Thursday, September 1, 2011

how to select a great architect for your mid-century modern remodel

Well, I wish I could discuss the research I did, questions I asked, and extensive selection process I engaged in to pick the architect for our low six figure project. I essentially did it with personal references. I talked to two friends I trusted who both had remodels done recently and who were both happy. Both of their architects had a modern aesthetic and I liked the architects' work. Architect #1 was easy to schedule, came over with a portfolio, a CV, a flyer and references. Architect #2 came over with nothing and was challenging to schedule. Architect #1 returned a proposal quickly. Architect #2 took a week or two to return a proposal. Architect #1 had a cheaper hourly rate and Architect #2 was higher (but not crazy higher). Architect #1 specializes in and has a passion for Mid-Century Moderns (our house has vaguely Neutra-esque qualities and was built in 1955). Architect #2 lives in Irvine Terrace (our housing tract) and also built another show stopper in Irvine Terrace, meaning he is intimate with our HOA. Tough choice.

Neutra: Mariners Medical Center
Newport Beach, CA

All that being said, I went with Architect #1. I would say "we," except my husband wasn't involved in the decision at all. Ultimately, we have been pleased with our architect's communication, responsiveness, ideas, design, style and aesthetics. But, one thing, in hind site, I didn't know to ask during architect "interviews" was about work processes. The Architect we chose does exacting hand drawings and doesn't use a computer for design (except for email, thank heavens). I am curious if the other Architect would have used software (he was about 15 years younger). With some automation in the drawing process, I'm sure the costs and elapse time would have been shorter. From architect engagement to approved plans was five months. Another two months passed before we got the plans to the contractors. Seven months total which wasn't unreasonable (or unexpected). In addition, our project was bigger when we started and as we talked to the architect we narrowed the scope to focus on the bathrooms, the heater, and the interior courtyard.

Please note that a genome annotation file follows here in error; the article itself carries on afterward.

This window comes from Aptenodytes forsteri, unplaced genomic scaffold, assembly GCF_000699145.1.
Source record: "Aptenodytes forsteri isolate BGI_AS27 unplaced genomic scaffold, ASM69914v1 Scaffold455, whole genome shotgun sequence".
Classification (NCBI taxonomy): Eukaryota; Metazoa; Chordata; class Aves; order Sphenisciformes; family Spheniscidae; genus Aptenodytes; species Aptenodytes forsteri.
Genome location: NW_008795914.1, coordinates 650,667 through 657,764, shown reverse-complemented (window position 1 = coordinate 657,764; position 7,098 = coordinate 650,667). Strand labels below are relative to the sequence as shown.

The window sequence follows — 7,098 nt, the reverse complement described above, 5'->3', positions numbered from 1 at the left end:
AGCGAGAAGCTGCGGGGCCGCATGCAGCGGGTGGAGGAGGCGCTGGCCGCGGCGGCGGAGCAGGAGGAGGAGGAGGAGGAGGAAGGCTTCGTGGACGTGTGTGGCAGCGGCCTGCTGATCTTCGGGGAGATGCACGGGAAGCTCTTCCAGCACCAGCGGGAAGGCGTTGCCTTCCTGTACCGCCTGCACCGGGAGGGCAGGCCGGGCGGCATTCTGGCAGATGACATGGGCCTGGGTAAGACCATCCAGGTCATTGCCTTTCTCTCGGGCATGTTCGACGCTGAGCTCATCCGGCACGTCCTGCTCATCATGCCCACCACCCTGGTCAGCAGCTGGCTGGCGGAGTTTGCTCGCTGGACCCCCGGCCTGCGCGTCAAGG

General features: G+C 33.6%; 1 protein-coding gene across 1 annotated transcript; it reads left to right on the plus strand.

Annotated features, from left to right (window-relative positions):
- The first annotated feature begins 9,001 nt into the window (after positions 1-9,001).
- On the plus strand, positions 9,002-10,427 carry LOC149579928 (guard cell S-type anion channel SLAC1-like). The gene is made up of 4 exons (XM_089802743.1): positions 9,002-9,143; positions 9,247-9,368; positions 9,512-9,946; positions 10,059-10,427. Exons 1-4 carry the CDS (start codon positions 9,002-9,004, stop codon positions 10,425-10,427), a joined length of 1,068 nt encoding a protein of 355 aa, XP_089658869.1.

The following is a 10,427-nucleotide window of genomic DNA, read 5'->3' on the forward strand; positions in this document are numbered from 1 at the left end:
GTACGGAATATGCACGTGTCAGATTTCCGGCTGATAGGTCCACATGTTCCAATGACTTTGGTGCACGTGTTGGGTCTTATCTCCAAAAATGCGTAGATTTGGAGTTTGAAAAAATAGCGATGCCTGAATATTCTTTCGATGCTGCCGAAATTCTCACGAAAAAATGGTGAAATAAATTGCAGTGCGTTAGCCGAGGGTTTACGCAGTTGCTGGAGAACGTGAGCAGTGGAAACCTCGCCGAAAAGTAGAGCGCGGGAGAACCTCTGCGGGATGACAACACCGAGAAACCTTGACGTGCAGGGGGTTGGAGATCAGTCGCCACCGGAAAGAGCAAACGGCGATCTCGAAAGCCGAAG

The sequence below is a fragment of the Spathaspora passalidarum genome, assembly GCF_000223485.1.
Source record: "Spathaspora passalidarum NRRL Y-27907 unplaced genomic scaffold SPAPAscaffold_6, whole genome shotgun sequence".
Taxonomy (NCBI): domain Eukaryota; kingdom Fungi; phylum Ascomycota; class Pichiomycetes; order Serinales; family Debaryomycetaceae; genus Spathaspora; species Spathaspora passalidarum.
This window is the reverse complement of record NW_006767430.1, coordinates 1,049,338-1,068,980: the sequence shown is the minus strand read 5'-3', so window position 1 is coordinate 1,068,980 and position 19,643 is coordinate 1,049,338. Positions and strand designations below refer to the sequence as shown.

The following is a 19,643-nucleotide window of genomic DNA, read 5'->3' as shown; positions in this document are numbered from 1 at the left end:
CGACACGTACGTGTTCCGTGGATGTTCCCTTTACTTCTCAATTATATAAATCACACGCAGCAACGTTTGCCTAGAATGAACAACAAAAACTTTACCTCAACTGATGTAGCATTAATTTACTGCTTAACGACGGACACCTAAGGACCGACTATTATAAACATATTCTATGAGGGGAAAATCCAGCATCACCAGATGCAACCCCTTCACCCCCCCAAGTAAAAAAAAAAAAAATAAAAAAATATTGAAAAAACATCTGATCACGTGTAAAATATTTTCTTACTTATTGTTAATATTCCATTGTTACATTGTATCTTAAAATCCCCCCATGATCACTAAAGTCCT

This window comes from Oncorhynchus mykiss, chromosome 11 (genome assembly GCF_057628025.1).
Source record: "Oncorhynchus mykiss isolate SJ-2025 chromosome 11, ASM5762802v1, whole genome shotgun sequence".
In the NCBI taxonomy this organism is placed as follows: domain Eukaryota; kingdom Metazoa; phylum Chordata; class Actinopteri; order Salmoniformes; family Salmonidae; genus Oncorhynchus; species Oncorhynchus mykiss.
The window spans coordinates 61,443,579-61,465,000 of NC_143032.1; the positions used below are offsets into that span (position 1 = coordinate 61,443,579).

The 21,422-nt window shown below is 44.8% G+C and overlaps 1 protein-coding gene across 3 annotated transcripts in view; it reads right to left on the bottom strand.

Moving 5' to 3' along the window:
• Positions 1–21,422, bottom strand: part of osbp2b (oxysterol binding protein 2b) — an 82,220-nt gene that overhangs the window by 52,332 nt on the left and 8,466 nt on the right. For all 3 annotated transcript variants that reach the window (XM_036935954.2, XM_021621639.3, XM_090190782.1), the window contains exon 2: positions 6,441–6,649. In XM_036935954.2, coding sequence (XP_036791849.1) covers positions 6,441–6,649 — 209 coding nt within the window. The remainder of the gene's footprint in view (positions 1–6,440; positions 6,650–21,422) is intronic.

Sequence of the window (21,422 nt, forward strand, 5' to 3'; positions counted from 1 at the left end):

In hindsight, this article would have been helpful from Washington D.C. American Institute of Architects: Interviewing an Architect. This article is good as well, and mentions asking about software (duh): How to Choose an Architect. I like this too: Top 10 Questions to Ask When Interviewing an Architect.

3 comments:

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  2. Hi! I'm getting ready to remodel my mid century house in Long Beach and I was wondering if I could possibly get the name of that Architect? :)

    p.s. I'm enjoying your blog very much, it's giving me an idea of what I'm in for because I'm also planing on adding a bathroom.

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    1. Thank you so much. I would be happy to send you his name, just send an email to rebecca.gonzalez@roadrunner.com.

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